Originating Technology/NASA Contribution
Researchers have accomplished great advances in pressure vessel technology by applying high-performance composite materials as an over-wrap to metal-lined pressure vessels. These composite over-wrapped pressure vessels (COPVs) are used in many areas, from air tanks for firefighters and compressed natural gas tanks for automobiles, to pressurant tanks for aerospace launch vehicles and propellant tanks for satellites and deep-space exploration vehicles.
NASA and commercial industry are continually striving to find new ways to make high-performance pressure vessels safer and more reliable. While COPVs are much lighter than all-metal pressure vessels, the composite material, typically graphite fibers with an epoxy matrix resin, is vulnerable to impact damage. Carbon fiber is most frequently used for the high-performance COPV applications because of its high strength-to-weight characteristics. Other fibers have been used, but with limitations. For example, fiberglass is inexpensive but much heavier than carbon. Aramid fibers are impact resistant but have less strength than carbon and their performance tends to deteriorate.
NASA’s Marshall Space Flight Center began doing initial work on the fabrication of hybrid tank structures through independent research and development (IRx) activities with additional support from technology transfer funding called the Technology Investment Projects. However, this IRx activity did not include the necessary depth to understand how a hybrid structure could be produced for pressure vessel applications.
To further the research, Marshall awarded Phase I and Phase II Small Business Innovation Research (SBIR) contracts to HyPerComp Engineering, Inc. , a Brigham City, Utah-based company with expertise in the design and development of pressure vessels for commercial applications. HyPerComp Engineering’s James Patterson and Marshall’s Tom DeLay worked together on the development of a hybrid pressure vessel using a “design of experiments” approach on the type of fibers, resins, and lay-up sequences of the vessels. Over the course of their work, many test vessels were burst tested with and without impact damage. The results led to a refined tank design that NASA found to be beyond state of the art.
The new hybrid pressure vessels are aluminum lined, filament wound, and composite over-wrapped, with high-impact and fire-resistant properties. The unique hybrid technology has the potential to save weight while producing a more robust and safer pressure vessel that is applicable to both NASA and commercial missions. The vessels have passed many of the standard U.S. Department of Trans-portation tests and are currently being tested under more stringent means for military applications.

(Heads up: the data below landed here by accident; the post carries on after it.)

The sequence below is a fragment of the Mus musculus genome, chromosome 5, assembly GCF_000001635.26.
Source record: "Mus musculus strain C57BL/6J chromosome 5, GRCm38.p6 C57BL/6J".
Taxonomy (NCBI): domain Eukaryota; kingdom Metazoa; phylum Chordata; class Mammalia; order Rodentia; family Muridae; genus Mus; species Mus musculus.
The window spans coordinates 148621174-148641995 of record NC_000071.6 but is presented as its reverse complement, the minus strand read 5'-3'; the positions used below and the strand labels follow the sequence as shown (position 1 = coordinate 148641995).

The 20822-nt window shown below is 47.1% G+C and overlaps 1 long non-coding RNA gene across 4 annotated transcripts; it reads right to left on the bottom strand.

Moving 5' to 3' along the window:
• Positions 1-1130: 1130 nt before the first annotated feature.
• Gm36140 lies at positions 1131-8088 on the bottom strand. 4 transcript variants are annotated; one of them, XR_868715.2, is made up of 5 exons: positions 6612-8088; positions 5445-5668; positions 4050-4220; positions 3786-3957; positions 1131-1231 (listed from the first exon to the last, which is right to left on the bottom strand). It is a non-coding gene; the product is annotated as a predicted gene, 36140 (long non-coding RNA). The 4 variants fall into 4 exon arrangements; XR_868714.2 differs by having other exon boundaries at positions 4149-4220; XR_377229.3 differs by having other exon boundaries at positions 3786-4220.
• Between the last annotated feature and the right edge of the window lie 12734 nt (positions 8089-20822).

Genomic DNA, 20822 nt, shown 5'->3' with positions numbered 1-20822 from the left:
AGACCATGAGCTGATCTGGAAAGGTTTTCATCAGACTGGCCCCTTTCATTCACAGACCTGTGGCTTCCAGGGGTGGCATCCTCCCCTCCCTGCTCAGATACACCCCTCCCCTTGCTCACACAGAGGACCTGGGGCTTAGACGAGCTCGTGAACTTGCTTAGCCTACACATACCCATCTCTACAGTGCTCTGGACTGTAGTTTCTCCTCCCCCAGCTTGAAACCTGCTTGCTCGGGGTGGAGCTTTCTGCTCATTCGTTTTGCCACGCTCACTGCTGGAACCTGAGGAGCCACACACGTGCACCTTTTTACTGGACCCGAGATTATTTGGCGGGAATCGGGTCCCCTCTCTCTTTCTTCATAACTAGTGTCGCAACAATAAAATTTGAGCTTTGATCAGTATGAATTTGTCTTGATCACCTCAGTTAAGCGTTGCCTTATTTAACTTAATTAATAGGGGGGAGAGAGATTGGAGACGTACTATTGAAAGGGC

NASA licensed the technology to HyPerComp Engineering, allowing the company to manufacture different sizes of the hybrid pressure vessels. HyPerComp Engineering has established a manufacturing sister company, Onyx Technologies, which will bring the technology to the commercial marketplace.
The applications for the new pressure vessels include improved breathing apparatuses for homeland security and firefighting, as well as lighter and safer storage systems for automobiles and buses that run on hydrogen fuel as an alternative energy source. The pressure vessels may be used for chemical processing and pharmaceutical manufacturing, as well as for offshore drilling, oil production, and petroleum refineries. The technology benefits fuel tanks for over-the-road tankers, as the vessels carry more fuel for the same weight as existing tanks. The Gunfire-Survivable Pressure Vessel was designed for robust environments. Its customers include the U.S. military, battlefield environment and fire safety personnel, and the automotive industry.
Another area of significant interest to NASA is regarding cryogenic tank development. Again, Marshall has awarded both a Phase I and Phase II SBIR contract to HyPerComp Engineering for in depth development of cryogenic tanks. The cryogenic tank is being developed for next generation launch systems for the U.S. Department of Defense and NASA. For the Space Agency, the technology can provide fuel tanks for reusable launch vehicles, upper-stage launch vehicles, and other spacecraft.